19th Century, Admire, Sewing

Hoopskirts in the Park

Our first photo location for last week’s hoopskirt photoshoot with Theresa was a big park on the edge of the green belt in Wellington – the same park I used for the pet-en-l’aire photoshoot.

I’ve long thought that the park, with it’s long, sloping green lawn interspersed with pohutakawa and eucalyptus trees, had distinct English pastoral possibilities.  If Capability Brown had had access to pohutakawa he would have planted in them.  They are the perfect representation of 19th century New Zealand’s complicated relationship with identity.  For 11 months of the year they are elegant faux English oak trees, and then for one month of the year they break out in flaming red SOUTH PACIFIC WONDERLAND! colours.  This is pretty much how New Zealand was for a good century: torn between being more English than the English, immensely proud of not being English and their new national culture, and not sure what to do with the Polynesian culture they were living side by side with.

In any case, the pohutakawa lawn was perfect for a hoopskirt photoshoot – or would be, when the light cooperates, which it didn’t for us.  On a good afternoon at three pm the light streams down the meadow, and lights it up in a golden glow.  This time, a low overcast stopped the light and it was all rather grey and glaring.

At least the weather cooperated.  When Madame O and I did the pet shoot (that sounds dreadful!) Wellington was in the midst of a months-long drought, and everything was sere and brown.  This time, thanks to a royalty induced month of downpours (Wellington’s weather gods clearly have Republican (in the British sense) tendencies, as we had brilliant weather until the day the royals arrived, crap weather for their entire visit here, and their visit in Australia (just in case they had any ideas about coming back over the ditch) and have had rather brilliant (for late autumn) weather ever since they finally left) the grass was lush and green and thick.  And occasionally muddy in places, much to the detriment of our hems.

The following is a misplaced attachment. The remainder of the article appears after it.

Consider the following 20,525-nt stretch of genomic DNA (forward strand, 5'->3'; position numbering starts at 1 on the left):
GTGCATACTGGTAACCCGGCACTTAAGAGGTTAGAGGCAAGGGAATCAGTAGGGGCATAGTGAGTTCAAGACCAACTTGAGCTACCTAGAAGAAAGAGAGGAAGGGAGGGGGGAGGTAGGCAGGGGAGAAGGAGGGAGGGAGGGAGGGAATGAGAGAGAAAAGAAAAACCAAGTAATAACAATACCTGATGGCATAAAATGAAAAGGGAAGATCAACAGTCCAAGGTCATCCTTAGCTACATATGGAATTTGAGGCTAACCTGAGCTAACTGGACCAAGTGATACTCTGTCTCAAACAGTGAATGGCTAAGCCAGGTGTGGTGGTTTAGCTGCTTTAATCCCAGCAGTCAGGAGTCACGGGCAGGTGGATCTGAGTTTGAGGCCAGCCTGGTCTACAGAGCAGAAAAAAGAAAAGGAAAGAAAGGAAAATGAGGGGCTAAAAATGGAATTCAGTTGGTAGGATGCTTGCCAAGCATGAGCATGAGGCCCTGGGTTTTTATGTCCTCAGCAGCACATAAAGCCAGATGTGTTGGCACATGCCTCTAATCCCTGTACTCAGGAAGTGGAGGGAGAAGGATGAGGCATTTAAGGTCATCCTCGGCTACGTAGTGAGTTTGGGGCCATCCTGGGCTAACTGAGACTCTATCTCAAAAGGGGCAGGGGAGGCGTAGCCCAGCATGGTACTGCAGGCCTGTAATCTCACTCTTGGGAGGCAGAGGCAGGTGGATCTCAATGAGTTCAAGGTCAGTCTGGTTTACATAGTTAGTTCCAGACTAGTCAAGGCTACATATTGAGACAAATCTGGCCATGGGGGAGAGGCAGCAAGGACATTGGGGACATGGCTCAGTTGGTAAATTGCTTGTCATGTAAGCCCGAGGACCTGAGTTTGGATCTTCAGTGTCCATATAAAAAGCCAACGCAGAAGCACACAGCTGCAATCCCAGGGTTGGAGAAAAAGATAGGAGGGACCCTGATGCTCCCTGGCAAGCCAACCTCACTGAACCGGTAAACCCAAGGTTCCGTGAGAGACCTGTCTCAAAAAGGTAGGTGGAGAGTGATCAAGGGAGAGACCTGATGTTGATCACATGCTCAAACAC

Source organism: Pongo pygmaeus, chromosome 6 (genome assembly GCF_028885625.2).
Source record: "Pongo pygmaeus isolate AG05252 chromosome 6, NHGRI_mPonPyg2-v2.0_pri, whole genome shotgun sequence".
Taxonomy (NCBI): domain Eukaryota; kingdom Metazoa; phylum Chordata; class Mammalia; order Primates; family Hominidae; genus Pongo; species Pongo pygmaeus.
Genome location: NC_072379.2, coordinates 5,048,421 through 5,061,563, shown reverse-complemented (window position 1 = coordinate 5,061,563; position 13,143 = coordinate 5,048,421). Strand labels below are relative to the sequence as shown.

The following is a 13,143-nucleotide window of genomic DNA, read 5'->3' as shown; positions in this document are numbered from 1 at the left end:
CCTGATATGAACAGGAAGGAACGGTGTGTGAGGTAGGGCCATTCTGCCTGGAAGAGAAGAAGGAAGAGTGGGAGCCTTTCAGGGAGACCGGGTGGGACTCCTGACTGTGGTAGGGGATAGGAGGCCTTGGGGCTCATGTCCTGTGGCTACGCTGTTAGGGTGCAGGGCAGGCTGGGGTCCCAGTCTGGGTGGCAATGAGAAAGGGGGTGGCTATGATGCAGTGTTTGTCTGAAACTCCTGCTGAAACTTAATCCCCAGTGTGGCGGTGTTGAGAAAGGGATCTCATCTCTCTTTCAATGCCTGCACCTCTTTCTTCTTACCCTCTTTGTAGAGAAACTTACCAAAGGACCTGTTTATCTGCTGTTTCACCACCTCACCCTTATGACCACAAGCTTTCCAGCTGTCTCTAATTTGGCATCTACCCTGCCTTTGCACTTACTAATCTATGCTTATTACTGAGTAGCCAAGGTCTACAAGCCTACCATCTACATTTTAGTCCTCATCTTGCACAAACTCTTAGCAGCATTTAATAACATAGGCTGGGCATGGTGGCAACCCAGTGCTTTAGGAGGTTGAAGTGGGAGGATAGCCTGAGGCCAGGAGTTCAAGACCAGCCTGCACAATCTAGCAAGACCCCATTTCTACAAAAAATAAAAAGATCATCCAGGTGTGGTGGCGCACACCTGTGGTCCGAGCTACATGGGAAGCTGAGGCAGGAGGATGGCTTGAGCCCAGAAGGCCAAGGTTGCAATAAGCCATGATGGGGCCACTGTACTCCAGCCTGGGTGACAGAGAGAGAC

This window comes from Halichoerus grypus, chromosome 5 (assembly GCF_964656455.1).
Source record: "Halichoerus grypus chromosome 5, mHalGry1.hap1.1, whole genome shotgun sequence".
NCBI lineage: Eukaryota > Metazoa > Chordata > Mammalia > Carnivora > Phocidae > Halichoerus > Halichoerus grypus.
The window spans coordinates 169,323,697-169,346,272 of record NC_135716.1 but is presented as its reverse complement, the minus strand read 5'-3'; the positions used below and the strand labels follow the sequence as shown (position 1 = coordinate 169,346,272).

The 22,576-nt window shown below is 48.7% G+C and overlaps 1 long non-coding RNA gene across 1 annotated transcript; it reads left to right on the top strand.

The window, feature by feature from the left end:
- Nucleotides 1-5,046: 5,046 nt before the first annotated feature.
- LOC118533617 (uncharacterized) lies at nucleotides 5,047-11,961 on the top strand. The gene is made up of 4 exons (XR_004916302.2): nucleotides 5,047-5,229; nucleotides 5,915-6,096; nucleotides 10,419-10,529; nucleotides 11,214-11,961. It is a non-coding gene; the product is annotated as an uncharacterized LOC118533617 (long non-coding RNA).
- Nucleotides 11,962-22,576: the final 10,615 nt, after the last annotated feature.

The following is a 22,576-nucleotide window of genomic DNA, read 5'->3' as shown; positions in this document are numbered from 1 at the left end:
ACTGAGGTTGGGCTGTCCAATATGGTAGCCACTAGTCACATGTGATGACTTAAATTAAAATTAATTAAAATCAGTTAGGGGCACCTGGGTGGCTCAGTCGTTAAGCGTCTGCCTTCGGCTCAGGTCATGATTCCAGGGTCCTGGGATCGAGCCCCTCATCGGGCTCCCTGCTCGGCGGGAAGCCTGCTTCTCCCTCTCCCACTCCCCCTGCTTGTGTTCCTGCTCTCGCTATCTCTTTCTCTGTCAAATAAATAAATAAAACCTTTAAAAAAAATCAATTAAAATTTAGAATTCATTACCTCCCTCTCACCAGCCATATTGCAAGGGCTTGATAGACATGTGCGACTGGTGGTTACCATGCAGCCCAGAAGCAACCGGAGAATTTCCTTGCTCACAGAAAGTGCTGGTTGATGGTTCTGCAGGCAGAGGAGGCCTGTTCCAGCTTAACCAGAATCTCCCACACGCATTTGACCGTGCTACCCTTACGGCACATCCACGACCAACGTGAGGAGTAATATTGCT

The park and the light revealed distinct differences in my and Theresa’s modeling and photography styles.  She skipped across the lawn, hoops bouncing with every step, and sauntered towards me, chin up, grinning, while I snapped vivid-coloured, close up glamour shots:

1850s raspberry swirl ball dress thedreamstress.com

 

1850s raspberry swirl ball dress thedreamstress.com

1850s raspberry swirl ball dress thedreamstress.com

 

I, on the other hand, wandered around the lawn, face averted, or eyes turned down, pensively wistful, while Theresa captured gloomy, atmospheric, emotional, long-range images.

The 1860s Greek Key afternoon dress thedreamstress.com

The 1860s Greek Key afternoon dress thedreamstress.com

 

 

The 1860s Greek Key afternoon dress thedreamstress.com

The 1860s Greek Key afternoon dress thedreamstress.com

 

She called the images of me ‘very Brontë sisters’, and her’s are very ‘Gone with the Wind!’

In poor light, the gloomy, atmospheric shots were more effective, (and my outfit made more sense on the lawn!) but there was one major problem with the location.  Here is Theresa photographing me:

1850s raspberry swirl ball dress thedreamstress.com

 

And here is the photograph she got:

The 1860s Greek Key afternoon dress thedreamstress.com

 

Yep.  The best tree arrangements in the park are right next to the major road going from Wellington airport into the city centre.  We were quite exposed to the curious gaze of passing motorists.  There was a great deal of tooting.

It was fun in some ways (here is Theresa waving to her audience), but I’m afraid my inner Fanny Price rather shrank from the notice of the public.

1850s raspberry swirl ball dress thedreamstress.com

 

And we did attract the notice of the public: one car of dissolute young men took the opportunity presented by speed and anonymity to yell derogatory insults of the specifically aimed at women variety at us (stay classy Wellington).  This was balanced by the delight we brought to small children when rush hour kicked in, and they got to plaster their faces against the car windows in and watch us rapt joy while the cars crawled past the park.  The former was a sad inditement on society, but the latter more than made up for it!